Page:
Life can be skittish and unwieldy but your delivery of images doesn't have to be. In days of yore we delivered fiber-based, paper prints, then we delivered glossy RC prints, then we delivered transparencies (for a long, long time), then we delivered removable magneto optical drives, then Zip Drives until CD-roms came along and we used them for file delivery until the benevolent universe gave us DVDs. But then Apple decided that DVDs were passé and we decided to get a bit ahead of the fact that very soon the vast majority of art directors we worked with would no longer have a way to look at images on DVD and we decided to head over to the magic land of memory sticks (aka: flash drives).
But unlike DVDs and CDs there's damn little clean surface to write notes upon. No place on the sticks to put things like job descriptions, dates, provenance, attributions, logos and other exciting information. I had been delivering the sticks in envelopes and writing all of the pertinent information on the envelopes but very quickly the envelopes get separated from the sticks and the clients look into their drawers and see vast numbers of undifferentiated plastic memory sticks with ubiquitous USB connectors and throw up their hands in dismay. While they could just pop in one stick after the other until they find the one they need they seem to default to just calling up and asking for another memory stick. Happens all the time.
I decided I would give each innocent, little memory stick a fighting chance at usefulness and survival. I stopped using the envelopes and headed to the office supply store to buy these shipping tags. They are big enough to write on and if you run out of space on one side you can flip them over and continue writing on the other side. The hope is that my client will keep the tag attached long enough to actually complete the job without coming back for a second servicing of small plastic devices.
We generally buy the sticks in 16 and 32 gigabyte sizes because I shoot too much. The prices have fallen in the last year and we are now paying around $7.50 for a Sandisk Cruser 16 GB stick. That's what the 8 GB sticks cost us last year. The 32 GB sticks are more expensive but much cheaper and easier than trying to source small hard drives.
The process is much quicker for me than the arduous process of splitting folders into 4.4 GB sizes and burning the client a set of disks. On the job I shot last Saturday I ended up with about 15 GB of images. It would have taken four DVDs to hold the work. And the split up files make for more work on the client end. The job from the Sunday-Weds. of last week fit nicely on a 32GB stick.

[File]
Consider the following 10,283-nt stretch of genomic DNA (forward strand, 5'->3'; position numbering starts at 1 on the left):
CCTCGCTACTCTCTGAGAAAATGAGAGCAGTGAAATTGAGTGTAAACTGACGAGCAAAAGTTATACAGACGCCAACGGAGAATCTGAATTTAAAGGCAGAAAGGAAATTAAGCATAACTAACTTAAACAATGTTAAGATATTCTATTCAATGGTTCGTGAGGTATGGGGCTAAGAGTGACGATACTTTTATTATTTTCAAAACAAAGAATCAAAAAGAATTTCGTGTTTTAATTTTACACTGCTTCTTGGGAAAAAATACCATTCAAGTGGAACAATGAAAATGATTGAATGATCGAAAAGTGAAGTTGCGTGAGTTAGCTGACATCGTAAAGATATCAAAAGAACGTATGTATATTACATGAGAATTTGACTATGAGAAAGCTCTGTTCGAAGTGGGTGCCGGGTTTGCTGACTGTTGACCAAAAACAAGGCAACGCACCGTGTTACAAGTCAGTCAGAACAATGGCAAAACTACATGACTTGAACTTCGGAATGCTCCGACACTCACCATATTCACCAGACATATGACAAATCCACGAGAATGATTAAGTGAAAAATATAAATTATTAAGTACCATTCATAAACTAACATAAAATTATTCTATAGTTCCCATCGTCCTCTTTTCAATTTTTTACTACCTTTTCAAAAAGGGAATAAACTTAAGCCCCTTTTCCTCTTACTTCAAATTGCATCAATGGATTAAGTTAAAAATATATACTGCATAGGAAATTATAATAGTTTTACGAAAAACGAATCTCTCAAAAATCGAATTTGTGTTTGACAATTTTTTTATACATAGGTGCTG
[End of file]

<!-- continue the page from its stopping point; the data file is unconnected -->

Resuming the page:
I see these devices as strictly one time use products. I never expect or ask for clients to return them. That adds value for the client as they now have a new memory device to play with once they've downloaded the files onto their company servers. This makes everyone happy.
None of this is rocket science but I do like the tags. They are both practical and sufficiently retro to be cool. A box of 200 tags, with strings attached, it about $6. Much cheaper than a box of DVD covers. Somehow it all comes out in the wash.
To the people who will chime in and ask why we don't just use WeTransfer, Dropbox, and FTP in general I would say that their are limits on size, time and client admin permission rules. We FTP tons and tons of single images or low quantity images. It's much easier for a client to receive 4,000+ images on a memory stick than it is for the same client to download them. And they hold in their hands a backup device in case the server goes belly up.
When a job exceeds 32 gigabytes of space for the deliverable, as in the case of some video projects or longer duration still projects we still default to bus powered HDs. But it's only a matter of time until USB3 64GB thumb drives come down enough in price to make them the future inflection point.
Yep. That's how the VSL manual tells me to do stuff, and who am I to argue with the manual?